Parlor-Floor Pad in Berwind Sells

After 20 months on the market, the labyrinthine and ornate parlor-floor apartment in the Berwind Mansion co-op, listed for $9.495 million, has been sold.

According to a source with knowledge of the deal, commercial real-estate developer Howard Ronson bought the 110-foot-long space in the 111-year-old mansion, using the pseudonym Twin-828 L.L.C.

So Mr. Ronson won’t be moving far: As reported by The Observer, that limited-liability company has already spent $14.45 million on two duplexes in the mansion at 828 Fifth Avenue.

Together, his family fortress now totals five floors and 32 rooms. Tragically, other apartments (like the glass penthouse) still belong in others’ hands.

According to city records, the high-tech wizard Joel Birnbaum had owned the parlor-floor apartment. From 1984 to 1999, he was the chief scientist and director of Hewlett Packard’s research labs, where he led innovations in computing and printing.

Mr. Birnbaum will probably miss the mammoth and pristine gold ballroom—built for magnate Edward J. Berwind, whose coal powered the Navy during World War I.

The listing describes the space as “capable of seating some 80 people for a concert,” which is probably what Madonna was considering when she reportedly spent a quarter of an hour on its floor, gazing up at the 18-foot ceilings.

The listing broker, Brown Harris Stevens managing director Paula Del Nunzio, wouldn’t comment for the record on the deal.

But she was willing to describe the apartment—including its clandestine mezzanine bedrooms, built for a previous owner by the I.M. Pei Group.

“They’re totally camouflaged; you have no idea they’re there,” she said. “Just like you have no idea that behind a door, there’s a full stainless-steel kitchen, or behind another door, there’s a full onyx powder room …. You have no bloody idea!”

Indeed, mirrors hide the one-person elevator and spiral staircase that lead to those mezzanine bedrooms. Likewise, wood paneling in the rotunda hides the clothes closets.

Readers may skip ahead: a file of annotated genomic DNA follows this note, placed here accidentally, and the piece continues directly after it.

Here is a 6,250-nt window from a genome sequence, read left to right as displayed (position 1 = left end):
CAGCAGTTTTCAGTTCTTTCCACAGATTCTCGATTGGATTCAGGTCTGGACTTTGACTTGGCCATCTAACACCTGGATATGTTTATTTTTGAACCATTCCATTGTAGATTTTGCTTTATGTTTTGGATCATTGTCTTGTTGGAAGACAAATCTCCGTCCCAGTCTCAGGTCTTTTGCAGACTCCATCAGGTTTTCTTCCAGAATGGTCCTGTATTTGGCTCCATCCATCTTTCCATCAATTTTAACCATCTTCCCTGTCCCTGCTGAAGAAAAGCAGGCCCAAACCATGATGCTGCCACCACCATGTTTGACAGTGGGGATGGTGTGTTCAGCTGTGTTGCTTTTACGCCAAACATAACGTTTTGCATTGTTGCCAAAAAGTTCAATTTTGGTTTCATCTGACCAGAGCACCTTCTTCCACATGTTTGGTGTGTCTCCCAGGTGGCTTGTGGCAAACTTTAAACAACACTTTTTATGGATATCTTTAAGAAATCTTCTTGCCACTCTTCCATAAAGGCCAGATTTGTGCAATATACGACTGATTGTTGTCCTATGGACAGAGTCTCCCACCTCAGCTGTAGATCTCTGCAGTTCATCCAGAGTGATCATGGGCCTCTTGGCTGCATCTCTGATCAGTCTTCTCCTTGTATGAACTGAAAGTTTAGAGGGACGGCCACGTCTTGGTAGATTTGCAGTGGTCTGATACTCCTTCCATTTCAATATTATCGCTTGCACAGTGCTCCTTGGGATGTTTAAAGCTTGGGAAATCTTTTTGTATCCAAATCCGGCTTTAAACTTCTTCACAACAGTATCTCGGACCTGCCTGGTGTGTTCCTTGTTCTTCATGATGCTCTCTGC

The apartment was first listed at $9.975 million, before the price reduction to $9.495 million. It was also marketed as a bundle with the duplex below. Did the co-op close near the $9 million range? “We wanted what we wanted,” said Ms. Del Nunzio, “and we waited until we got it.”

‘It’ Couple Pays $1.26 M. at 43 Fifth

The southernmost stretch of Fifth Avenue is the kind of coolly charming but non-patrician place that arty and elegant young couples revere.

So, naturally, the Park Slope–born writer-director Noah Baumbach and his new actress/movie star wife, Jennifer Jason Leigh, are expanding their current domain at 43 Fifth Avenue: According to city records, the couple paid $1.26 million for their next-door neighbor’s co-op.

The sellers are artistic types, too: Joseph Montebello, the former creative director of HarperCollins, had lived in the 102-year-old co-op since 1964, and fashion designer Roland Leal moved in back in 1974.

Through the epochs, their bedroom went from chocolate brown (“It was the 60’s!”) to Chinese lacquer red (“That was the 70’s, yeah”) to a statelier white.

The entire apartment was part of a bigger one, long ago broken into three parts. “My dining room was actually a maid’s room, and what became the kitchen was a maid’s powder room,” Mr. Montebello said. Elsewhere, it was mostly books—75 cartons’ worth, apparently.

He confirmed that his buyers (lucky for them) could combine their new and old apartments. Will they keep future progeny there, or maybe a maid like in the olden days?

Surely an auteur like Mr. Baumbach deserves space to stretch: His Philip Roth–caliber film, The Squid and the Whale, was nominated for an Oscar last year. Ms. Leigh stars in the follow-up, Margot at the Wedding, with Jack Black and Nicole Kidman.

The couple approached their older neighbors about the purchase. “I’d been thinking about it for a while, because I don’t spend much time there anymore,” Mr. Montebello said from his New England home. “It just seemed like the right thing to do.”